1750 | Lyons

Mysteries to Remain Unsolved

Casanova among the Freemasons.

It was in Lyons that a respectable individual, whose acquaintance I made at the house of M. de Rochebaron, obtained for me the favor of being initiated in the sublime trifles of Freemasonry. I arrived in Paris a simple apprentice; a few months after my arrival I became companion and master; the last is certainly the highest degree in Freemasonry, for all the other degrees that I took afterward are only pleasing inventions, which, although symbolic, add nothing to the dignity of master.

No one in this world can obtain a knowledge of everything, but every man who feels himself endowed with faculties, and can realize the extent of his moral strength, should endeavor to obtain the greatest possible amount of knowledge. A well-born young man who wishes to travel and know not only the world, but also what is called good society, who does not want to find himself, under certain circumstances, inferior to his equals, and excluded from participating in all their pleasures, must get himself initiated in what is called Freemasonry, even if it is only to know superficially what Freemasonry is. It is a charitable institution, which, at certain times and in certain places, may have been a pretext for criminal underplots got up for the overthrow of public order; but is there anything under heaven that has not been abused? Have we not seen the Jesuits, under the cloak of our holy religion, thrust into the parricidal hand of blind enthusiasts the dagger with which kings were to be assassinated! All men of importance, I mean those whose social existence is marked by intelligence and merit, by learning or by wealth, can be (and many of them are) Freemasons; is it possible to suppose that such meetings, in which the initiated, making it a law never to speak intra muros [within the walls] either of politics, religions, or governments, converse only concerning emblems that are either moral or trifling; is it possible to suppose, I repeat, that those meetings, in which the governments may have their own creatures, can offer dangers sufficiently serious to warrant the proscriptions of kings or the excommunications of popes?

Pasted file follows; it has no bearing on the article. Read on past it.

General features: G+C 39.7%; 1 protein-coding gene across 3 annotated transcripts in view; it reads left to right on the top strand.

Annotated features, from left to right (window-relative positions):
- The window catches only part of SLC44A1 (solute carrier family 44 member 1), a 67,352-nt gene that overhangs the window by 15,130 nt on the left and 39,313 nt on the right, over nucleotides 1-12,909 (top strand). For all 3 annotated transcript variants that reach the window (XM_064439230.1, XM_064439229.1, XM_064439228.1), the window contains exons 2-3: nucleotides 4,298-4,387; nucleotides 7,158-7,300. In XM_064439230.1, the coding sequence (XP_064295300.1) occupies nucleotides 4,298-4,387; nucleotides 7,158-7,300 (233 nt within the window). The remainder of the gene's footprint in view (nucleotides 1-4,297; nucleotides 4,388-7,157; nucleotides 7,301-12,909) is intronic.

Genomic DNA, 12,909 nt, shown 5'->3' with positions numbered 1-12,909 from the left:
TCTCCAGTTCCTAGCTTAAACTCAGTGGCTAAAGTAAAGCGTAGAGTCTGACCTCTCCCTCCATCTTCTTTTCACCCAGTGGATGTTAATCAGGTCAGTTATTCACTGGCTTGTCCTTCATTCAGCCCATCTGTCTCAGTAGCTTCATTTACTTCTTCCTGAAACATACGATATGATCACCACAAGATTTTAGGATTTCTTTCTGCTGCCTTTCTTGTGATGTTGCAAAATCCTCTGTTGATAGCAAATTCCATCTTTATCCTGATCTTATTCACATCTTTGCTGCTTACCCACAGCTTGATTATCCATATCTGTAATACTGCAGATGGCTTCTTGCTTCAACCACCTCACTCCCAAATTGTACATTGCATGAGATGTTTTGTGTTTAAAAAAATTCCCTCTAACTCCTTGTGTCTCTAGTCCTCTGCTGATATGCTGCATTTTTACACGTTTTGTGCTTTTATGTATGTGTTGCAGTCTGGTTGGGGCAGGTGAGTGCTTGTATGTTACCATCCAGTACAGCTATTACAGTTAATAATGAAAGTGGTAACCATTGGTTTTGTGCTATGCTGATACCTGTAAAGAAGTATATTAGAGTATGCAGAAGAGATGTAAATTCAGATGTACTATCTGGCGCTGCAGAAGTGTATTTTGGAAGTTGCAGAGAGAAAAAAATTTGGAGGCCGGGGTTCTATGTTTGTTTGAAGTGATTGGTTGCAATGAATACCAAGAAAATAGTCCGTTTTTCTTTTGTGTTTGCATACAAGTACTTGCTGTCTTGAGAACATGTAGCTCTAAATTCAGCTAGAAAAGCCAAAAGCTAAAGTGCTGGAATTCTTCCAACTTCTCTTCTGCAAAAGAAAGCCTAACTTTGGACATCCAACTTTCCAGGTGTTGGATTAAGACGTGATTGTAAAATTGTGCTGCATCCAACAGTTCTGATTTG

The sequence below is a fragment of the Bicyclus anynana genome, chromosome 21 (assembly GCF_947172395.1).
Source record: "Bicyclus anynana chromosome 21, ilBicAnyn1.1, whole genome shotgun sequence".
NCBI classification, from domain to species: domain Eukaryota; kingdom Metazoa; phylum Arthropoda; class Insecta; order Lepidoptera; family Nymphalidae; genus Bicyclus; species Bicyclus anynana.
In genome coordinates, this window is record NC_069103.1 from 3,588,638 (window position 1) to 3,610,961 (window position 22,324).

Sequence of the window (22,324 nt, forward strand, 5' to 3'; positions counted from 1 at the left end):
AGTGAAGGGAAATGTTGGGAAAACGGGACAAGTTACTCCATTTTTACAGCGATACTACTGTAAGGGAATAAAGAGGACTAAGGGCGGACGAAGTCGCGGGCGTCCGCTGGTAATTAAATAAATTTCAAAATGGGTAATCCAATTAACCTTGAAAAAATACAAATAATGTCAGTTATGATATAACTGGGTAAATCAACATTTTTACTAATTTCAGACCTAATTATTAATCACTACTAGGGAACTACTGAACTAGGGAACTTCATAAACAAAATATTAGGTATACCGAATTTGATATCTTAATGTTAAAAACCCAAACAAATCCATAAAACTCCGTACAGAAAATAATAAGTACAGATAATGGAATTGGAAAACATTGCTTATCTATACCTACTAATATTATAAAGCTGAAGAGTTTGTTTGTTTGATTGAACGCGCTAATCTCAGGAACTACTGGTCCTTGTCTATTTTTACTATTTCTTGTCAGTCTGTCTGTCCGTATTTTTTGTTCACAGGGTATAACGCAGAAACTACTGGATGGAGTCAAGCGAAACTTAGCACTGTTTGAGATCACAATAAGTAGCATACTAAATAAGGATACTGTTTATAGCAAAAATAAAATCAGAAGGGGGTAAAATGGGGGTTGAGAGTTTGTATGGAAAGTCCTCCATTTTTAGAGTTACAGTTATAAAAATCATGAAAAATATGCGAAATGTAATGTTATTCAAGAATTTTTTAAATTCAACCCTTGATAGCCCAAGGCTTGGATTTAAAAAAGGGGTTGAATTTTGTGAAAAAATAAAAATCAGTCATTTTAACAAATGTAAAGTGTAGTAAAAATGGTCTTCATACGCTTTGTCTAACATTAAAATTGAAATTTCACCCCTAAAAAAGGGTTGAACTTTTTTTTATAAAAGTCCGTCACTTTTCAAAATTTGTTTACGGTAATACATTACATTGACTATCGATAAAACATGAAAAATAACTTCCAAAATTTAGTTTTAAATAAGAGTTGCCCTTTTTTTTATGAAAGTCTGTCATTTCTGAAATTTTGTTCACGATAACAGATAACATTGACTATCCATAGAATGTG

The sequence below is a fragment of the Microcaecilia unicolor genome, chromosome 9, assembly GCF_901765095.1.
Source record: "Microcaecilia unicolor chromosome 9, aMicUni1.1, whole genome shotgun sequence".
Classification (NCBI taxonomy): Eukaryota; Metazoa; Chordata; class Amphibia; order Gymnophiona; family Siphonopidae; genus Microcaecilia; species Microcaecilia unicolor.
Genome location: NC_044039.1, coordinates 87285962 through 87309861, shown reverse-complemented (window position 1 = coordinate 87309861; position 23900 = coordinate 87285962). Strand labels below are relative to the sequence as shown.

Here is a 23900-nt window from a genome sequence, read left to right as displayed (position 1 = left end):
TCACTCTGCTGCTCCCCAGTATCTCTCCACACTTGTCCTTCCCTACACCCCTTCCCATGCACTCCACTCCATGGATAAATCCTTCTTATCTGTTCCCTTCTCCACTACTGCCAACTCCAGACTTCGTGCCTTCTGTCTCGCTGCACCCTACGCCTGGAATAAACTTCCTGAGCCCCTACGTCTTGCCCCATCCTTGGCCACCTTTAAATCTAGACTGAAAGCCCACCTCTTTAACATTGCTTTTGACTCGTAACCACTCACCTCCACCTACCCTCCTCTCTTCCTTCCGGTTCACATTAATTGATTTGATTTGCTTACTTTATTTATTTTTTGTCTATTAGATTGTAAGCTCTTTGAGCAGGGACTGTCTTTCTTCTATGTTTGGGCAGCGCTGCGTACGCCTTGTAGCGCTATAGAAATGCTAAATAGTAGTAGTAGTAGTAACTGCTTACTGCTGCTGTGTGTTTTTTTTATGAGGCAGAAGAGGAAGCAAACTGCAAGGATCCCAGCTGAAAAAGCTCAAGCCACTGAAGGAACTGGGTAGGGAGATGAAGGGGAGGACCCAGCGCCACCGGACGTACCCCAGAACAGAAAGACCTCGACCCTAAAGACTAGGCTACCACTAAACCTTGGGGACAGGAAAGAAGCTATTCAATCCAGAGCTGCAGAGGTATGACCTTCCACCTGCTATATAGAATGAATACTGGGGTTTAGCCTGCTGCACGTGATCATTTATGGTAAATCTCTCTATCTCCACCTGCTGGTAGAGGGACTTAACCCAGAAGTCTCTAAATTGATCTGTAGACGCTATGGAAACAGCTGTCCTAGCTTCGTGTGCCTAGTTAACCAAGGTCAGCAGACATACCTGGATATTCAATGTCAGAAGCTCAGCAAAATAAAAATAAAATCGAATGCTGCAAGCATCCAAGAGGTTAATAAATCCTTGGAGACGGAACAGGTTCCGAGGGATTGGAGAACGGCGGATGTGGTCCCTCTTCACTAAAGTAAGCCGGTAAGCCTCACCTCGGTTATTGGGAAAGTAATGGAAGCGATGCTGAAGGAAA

In reality such proceedings miss the end for which they are undertaken, and the pope, in spite of his infallibility, will not prevent his persecutions from giving Freemasonry an importance that it would perhaps have never obtained if it had been left alone. Mystery is the essence of man’s nature, and whatever presents itself to mankind under a mysterious appearance will always excite curiosity and be sought, even when men are satisfied that the veil covers nothing but a cipher.

The Cairo gang, a group of British intelligence operatives, Dublin, 1920. © Sean Sexton Collection / Bridgeman Images.

Upon the whole, I would advise all well-born young men who intend to travel to become Freemasons; but I would likewise advise them to be careful in selecting a lodge, because, although bad company cannot have any influence while inside of the lodge, the candidate must guard against bad acquaintances.